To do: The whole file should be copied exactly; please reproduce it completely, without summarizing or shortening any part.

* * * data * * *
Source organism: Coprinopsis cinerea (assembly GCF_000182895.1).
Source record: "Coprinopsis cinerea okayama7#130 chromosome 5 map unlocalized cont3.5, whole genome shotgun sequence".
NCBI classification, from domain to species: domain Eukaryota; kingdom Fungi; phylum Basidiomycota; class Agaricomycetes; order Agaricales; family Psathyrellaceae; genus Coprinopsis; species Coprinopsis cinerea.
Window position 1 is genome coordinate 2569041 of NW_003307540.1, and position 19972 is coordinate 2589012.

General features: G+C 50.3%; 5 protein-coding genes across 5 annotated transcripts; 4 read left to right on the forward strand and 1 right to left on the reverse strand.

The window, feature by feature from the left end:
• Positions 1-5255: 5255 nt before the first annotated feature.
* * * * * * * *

Source organism: Coprinopsis cinerea (assembly GCF_000182895.1).
Source record: "Coprinopsis cinerea okayama7#130 chromosome 5 map unlocalized cont3.5, whole genome shotgun sequence".
NCBI classification, from domain to species: domain Eukaryota; kingdom Fungi; phylum Basidiomycota; class Agaricomycetes; order Agaricales; family Psathyrellaceae; genus Coprinopsis; species Coprinopsis cinerea.
Window position 1 is genome coordinate 2569041 of NW_003307540.1, and position 19972 is coordinate 2589012.

General features: G+C 50.3%; 5 protein-coding genes across 5 annotated transcripts; 4 read left to right on the forward strand and 1 right to left on the reverse strand.

The window, feature by feature from the left end:
• Positions 1-5255: 5255 nt before the first annotated feature.